Two University and NHS research partnerships in Bristol have been awarded over £11million in funding for research into cardiovascular disease, nutrition, diet and lifestyle.
The award is part of a government initiative intended to enable top UK scientists to develop new medicines, treatments and to improve patient care.
The funding was awarded by the National Institute for Health Research (NIHR) and is part of an £800million investment over five years to improve disease diagnosis, prevention and treatment. The funding will go towards two Biomedical Research Unit s (BRUs) at the University of Bristol and University Hospitals Bristol NHS Foundation Trust which focuses on treating cancer, diabetes and heart disease.
Professor David Wynick, director of research for University Hospitals Bristol NHS Foundation Trust and North Bristol NHS Trust, said: “This is a fantastic demonstration of the quality of the science undertaken at University Hospitals Bristol NHS Foundation Trust and the University of Bristol. It is a very welcome award that will directly benefit patients in the future.”
There are two Biomedical Resarch Units in Bristol, one of them at the University of Bristol Dental Hospital and the other at the Bristol Heart Institute. Prof Wynick explained that the overall aim of the unit at the dental hospital is to develop treatments for conditions related to poor or sub-optimal nutrition.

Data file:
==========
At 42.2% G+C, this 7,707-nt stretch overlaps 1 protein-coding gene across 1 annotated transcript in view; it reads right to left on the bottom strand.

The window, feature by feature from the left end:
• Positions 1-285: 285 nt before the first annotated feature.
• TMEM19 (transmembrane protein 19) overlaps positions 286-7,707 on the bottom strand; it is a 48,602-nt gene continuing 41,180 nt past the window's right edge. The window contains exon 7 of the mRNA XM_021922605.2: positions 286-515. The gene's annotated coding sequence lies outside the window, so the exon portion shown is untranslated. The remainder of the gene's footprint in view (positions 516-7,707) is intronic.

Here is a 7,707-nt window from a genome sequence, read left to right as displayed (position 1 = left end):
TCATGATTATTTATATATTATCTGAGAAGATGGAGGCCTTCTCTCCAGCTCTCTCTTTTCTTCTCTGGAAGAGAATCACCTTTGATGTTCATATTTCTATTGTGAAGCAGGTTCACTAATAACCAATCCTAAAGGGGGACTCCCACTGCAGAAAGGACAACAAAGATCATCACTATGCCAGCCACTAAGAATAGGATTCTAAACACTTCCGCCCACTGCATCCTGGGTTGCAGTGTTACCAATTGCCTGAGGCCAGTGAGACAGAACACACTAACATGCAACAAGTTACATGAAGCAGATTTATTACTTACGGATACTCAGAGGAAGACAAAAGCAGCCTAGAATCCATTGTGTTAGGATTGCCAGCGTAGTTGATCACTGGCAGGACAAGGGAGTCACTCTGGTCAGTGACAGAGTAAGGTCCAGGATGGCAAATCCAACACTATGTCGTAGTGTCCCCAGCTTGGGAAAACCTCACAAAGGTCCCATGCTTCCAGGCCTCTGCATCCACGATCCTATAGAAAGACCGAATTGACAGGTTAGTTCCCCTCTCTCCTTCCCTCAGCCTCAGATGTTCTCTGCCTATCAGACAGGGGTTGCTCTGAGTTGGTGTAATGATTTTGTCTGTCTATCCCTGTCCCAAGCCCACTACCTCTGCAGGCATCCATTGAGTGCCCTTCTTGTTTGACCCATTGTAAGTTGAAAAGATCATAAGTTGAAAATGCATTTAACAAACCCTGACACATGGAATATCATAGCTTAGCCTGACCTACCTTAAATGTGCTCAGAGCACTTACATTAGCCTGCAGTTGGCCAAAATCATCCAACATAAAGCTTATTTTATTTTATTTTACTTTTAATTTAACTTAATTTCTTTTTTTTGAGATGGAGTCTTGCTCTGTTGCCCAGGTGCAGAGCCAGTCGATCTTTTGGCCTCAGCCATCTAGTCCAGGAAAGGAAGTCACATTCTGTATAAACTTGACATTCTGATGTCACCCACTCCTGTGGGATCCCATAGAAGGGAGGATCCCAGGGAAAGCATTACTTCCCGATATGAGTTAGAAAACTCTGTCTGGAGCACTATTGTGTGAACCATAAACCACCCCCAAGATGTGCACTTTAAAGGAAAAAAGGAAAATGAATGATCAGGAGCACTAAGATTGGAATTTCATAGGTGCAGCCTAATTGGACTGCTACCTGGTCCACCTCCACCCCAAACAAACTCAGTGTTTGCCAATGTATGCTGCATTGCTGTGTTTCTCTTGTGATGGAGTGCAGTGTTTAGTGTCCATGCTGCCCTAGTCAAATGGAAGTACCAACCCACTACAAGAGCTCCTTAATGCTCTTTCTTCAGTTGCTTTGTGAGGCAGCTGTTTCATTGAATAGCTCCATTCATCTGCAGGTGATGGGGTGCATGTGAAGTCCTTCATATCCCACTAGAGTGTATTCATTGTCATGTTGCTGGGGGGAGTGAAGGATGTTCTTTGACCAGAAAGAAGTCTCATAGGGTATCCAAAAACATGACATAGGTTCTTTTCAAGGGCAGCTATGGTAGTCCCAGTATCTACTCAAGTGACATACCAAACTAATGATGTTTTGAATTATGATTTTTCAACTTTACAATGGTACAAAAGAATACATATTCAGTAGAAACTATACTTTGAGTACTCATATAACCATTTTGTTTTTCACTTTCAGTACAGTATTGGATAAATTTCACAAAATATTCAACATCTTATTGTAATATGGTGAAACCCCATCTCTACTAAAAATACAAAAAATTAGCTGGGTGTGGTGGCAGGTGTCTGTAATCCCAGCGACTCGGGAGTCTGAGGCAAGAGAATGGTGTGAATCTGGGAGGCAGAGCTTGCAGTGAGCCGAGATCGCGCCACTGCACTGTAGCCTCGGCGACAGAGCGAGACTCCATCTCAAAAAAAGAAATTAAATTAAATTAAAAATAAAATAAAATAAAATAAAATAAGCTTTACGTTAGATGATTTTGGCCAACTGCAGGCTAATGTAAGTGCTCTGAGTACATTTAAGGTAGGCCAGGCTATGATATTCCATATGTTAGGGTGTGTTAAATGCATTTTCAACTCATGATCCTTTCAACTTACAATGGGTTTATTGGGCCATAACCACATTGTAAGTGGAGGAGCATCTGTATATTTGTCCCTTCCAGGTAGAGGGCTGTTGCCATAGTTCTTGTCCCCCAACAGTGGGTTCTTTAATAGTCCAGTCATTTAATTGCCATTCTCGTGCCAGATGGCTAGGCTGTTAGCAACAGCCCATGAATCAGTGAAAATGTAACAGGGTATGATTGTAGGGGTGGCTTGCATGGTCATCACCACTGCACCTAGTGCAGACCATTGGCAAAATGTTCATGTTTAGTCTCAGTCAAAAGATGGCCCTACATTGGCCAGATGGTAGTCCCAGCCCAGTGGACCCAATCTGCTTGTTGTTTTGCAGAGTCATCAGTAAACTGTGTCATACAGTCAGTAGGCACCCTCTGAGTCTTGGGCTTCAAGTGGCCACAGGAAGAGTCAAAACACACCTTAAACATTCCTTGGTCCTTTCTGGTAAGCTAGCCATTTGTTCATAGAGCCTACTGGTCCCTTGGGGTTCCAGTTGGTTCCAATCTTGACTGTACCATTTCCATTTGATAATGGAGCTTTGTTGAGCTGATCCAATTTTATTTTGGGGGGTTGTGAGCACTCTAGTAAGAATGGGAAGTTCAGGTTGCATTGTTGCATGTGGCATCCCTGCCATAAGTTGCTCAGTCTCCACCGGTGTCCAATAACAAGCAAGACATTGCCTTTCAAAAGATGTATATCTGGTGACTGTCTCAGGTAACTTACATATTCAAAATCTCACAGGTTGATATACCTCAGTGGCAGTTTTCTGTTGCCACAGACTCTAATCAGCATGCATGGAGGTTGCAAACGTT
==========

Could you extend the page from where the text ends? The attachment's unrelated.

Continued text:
This includes improvements in the health of children with chronic disorders, treatment of prostate cancer in male patients and other work related to patients undergoing surgery.
Another function is to reduce sedentary time in patients with Type II diabetes. The unit also has the responsibility of providing training in nutritional research methods for clinicians and non-clinical scientists.
The unit at the Bristol Heart Institute will conduct research into cardiovascular disease. Professor Gianni Angelini, Director of the Institute’s Cardiac Unit and British Heart Foundation Chair of Cardiac Surgery at the University said that the funding will create a state-of-the-art facility.
“We can now perform internationally competitive research and at the same time train the next generation of cardiovascular scientists and clinicians,” Prof Wynick added. “The unit will lead studies into such areas as heart disease in children, stem cell research and platelet function.”
Alongside the funding given to Bristol, the government’s £800million initiative, primarily intended for work on dementia, also provides for four new Biomedical Research Units across the country specialising in dementia research.